Recently, my son’s nanny bought a laptop for her children through an Amazon sale. Since I made the purchase for her, the laptop arrived at our home. As I handed over her the laptop, she rejoiced and exclaimed that now her children’s dream to become doctors cannot be stopped. Another anecdote involves the auto-driver who drops me off at my workplace. As I am his regular customer, he shared with me how he used his savings to buy laptops and smart phones for his children, aspiring that they be Mechanical Engineers. The parents of the lower middle class in India work hard to invest in the upward mobility of their children. Referring to the lower middle class as the “aspirational class”, sociologist Dipankar Gupta (2018) indicates that the younger generation of this class find the profession of their parents to be dreary. They rely on education to uplift their status and fulfil their aspirations (Gupta, 2018).
A survey conducted by the Annual Status for Education Report (2017) found that the percentage of 18 year olds enrolled in educational programmes in India has increased from 32% in 2001 to 70% in 2017. The survey also found that 74% of 14-18 year olds aspire to a Bachelor’s degree, whereas the most coveted jobs are in the army and the police. The Covid-19 pandemic has acted as a huge blow to the aspirations and educational dreams of the younger generation of this class. As schools remain shut and online classes have become the norm, the digital divide between rich and the poor becomes stark.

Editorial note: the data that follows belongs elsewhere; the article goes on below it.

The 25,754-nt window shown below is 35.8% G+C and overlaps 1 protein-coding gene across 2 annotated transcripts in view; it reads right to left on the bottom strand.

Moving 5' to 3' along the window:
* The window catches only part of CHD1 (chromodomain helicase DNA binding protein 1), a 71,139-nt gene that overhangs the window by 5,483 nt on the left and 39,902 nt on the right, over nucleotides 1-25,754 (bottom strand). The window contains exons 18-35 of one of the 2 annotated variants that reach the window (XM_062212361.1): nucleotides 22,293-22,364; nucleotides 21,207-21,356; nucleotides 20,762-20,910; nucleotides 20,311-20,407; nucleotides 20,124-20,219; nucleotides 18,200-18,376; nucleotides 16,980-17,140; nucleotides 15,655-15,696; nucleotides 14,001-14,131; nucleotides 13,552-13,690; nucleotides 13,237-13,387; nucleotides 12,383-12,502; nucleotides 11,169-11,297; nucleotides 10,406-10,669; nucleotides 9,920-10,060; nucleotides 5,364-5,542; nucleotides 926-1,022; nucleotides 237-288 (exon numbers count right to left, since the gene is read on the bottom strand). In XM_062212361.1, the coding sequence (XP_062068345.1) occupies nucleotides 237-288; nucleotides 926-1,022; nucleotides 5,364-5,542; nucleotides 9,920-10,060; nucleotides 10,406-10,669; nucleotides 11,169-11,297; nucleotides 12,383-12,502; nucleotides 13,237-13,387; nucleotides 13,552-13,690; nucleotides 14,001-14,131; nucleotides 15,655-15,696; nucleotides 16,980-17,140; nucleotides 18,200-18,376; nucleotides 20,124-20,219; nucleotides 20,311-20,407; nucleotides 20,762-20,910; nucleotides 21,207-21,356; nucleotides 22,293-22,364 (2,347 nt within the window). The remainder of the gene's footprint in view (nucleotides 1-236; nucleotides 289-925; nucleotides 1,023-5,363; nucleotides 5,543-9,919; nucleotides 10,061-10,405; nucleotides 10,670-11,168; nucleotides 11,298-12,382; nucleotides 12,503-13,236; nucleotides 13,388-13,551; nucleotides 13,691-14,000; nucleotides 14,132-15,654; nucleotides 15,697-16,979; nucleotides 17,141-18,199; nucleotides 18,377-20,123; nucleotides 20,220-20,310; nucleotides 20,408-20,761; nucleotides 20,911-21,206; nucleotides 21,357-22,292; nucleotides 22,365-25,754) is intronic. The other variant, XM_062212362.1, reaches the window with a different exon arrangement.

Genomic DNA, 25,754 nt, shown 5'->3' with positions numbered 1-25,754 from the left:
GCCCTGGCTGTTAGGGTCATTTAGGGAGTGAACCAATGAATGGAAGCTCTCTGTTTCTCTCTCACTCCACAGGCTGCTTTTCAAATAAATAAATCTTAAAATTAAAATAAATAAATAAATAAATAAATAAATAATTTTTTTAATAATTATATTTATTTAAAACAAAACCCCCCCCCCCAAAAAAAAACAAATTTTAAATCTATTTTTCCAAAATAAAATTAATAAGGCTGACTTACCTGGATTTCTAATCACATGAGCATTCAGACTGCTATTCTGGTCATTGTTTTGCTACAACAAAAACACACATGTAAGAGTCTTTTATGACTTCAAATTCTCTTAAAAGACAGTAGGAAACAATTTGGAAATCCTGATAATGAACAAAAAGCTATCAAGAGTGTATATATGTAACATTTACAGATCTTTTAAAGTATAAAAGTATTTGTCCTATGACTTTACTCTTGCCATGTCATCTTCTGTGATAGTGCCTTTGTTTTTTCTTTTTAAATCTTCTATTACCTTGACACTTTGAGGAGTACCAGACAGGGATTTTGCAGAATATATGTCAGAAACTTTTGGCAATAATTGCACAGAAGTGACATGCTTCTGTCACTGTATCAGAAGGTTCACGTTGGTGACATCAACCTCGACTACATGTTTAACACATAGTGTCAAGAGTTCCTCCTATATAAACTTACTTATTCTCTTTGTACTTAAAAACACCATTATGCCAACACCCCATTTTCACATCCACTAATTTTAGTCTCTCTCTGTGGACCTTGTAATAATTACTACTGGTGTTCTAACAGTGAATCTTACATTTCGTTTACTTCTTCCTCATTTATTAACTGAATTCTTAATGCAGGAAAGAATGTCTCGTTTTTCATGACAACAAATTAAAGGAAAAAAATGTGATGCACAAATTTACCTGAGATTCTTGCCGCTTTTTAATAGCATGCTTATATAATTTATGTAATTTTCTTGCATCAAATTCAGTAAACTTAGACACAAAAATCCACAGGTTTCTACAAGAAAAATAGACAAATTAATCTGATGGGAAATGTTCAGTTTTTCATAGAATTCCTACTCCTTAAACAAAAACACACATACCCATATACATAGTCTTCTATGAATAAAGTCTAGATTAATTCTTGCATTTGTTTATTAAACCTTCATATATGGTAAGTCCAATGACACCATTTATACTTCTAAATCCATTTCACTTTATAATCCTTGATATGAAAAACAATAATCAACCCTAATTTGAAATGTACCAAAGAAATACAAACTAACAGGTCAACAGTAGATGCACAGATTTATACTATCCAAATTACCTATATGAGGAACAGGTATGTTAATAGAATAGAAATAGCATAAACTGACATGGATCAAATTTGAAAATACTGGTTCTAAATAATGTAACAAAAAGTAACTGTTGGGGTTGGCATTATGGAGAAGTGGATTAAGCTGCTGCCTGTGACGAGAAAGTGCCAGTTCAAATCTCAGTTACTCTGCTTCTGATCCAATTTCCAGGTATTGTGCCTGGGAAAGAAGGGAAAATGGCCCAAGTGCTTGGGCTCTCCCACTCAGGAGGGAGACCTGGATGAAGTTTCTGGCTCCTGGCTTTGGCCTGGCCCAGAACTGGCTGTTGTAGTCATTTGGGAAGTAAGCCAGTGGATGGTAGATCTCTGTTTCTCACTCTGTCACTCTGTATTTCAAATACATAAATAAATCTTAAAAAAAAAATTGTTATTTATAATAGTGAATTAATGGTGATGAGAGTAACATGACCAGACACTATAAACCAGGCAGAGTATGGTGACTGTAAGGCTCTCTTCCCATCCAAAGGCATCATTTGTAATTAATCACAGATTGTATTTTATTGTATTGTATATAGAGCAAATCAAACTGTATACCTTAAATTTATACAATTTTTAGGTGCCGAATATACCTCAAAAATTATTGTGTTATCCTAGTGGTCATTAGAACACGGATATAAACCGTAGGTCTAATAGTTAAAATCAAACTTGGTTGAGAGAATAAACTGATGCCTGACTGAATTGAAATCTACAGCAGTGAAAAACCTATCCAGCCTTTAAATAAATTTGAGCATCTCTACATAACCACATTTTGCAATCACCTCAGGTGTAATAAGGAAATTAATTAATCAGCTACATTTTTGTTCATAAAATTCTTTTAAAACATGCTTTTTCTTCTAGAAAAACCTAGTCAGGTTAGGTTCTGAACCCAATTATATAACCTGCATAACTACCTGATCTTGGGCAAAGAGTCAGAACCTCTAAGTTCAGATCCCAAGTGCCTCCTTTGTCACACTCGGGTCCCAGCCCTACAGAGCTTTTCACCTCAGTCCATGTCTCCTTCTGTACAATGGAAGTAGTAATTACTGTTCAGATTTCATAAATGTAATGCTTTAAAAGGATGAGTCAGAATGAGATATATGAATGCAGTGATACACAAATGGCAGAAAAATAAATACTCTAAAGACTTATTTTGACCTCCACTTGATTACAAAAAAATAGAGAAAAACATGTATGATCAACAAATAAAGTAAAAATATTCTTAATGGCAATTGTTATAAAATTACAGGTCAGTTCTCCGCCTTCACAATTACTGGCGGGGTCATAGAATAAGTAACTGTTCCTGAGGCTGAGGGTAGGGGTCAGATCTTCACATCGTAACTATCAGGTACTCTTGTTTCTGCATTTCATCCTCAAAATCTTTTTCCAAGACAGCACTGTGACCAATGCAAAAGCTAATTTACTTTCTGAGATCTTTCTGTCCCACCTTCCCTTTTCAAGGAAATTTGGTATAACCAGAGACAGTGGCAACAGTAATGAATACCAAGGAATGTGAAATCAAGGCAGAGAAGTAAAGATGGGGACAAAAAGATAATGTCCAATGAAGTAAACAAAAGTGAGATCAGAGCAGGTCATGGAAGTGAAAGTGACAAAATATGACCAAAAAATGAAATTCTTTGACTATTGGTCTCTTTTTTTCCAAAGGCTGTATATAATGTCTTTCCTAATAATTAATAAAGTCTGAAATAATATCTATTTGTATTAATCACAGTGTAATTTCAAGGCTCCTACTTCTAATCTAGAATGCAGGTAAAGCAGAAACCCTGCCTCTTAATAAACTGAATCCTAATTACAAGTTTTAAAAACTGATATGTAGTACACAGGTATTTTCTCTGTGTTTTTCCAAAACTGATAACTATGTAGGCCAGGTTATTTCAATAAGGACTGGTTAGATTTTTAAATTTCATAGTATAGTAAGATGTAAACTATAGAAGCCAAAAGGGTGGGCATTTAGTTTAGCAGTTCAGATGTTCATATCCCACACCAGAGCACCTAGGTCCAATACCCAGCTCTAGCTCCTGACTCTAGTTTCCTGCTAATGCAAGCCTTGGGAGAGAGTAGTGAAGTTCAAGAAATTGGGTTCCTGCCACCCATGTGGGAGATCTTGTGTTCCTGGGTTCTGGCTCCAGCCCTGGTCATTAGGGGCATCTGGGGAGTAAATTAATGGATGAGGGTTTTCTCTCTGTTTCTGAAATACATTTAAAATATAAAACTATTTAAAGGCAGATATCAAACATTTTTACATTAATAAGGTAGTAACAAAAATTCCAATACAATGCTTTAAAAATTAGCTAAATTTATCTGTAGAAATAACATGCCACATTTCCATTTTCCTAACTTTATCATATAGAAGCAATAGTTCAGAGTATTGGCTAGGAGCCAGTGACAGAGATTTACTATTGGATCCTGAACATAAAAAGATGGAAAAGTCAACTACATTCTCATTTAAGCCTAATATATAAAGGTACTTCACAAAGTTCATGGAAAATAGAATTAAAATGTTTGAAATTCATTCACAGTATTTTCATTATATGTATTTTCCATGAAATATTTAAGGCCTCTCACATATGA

The Digital Divide
According to a study conducted by the Pew Research Centre, only 24% Indians own a smartphone (Silver, 2019). The National Sample Survey Report, 75th round (2017-18), found that only 11% of Indian households possess any type of computer, including desktop computers, laptops, notebooks, netbooks, palmtops or tablets. The report also found that only 24% of Indian households have Internet access. In addition to lack of internet facilities, most students do not have access to a quiet environment where they can attend class without disturbances or background noises (Kundu, 2020). Most teachers in India are not trained adequately to teach through online platforms. Virtual classes create a major challenge for both students and teachers.
Where the State Fails: Community Support
As the Government of India fails to accommodate the needs of the aspirational class, several groups and communities have emerged to make education more accessible for the children of the underprivileged. In most lower income households, there had been only one device, and often the children had to wait for their parents to return from work to have access to that device. Taking note of this, most teachers started teaching at night to improve the access of these underprivileged children. Going beyond their duty hours, these teachers are working relentlessly to provide education for these children belonging to lower income households. In some cases the teachers pre-record their sessions and send it to students who can access the videos at their convenience (The Indian Express Editorial, 2020; Nair, 2020).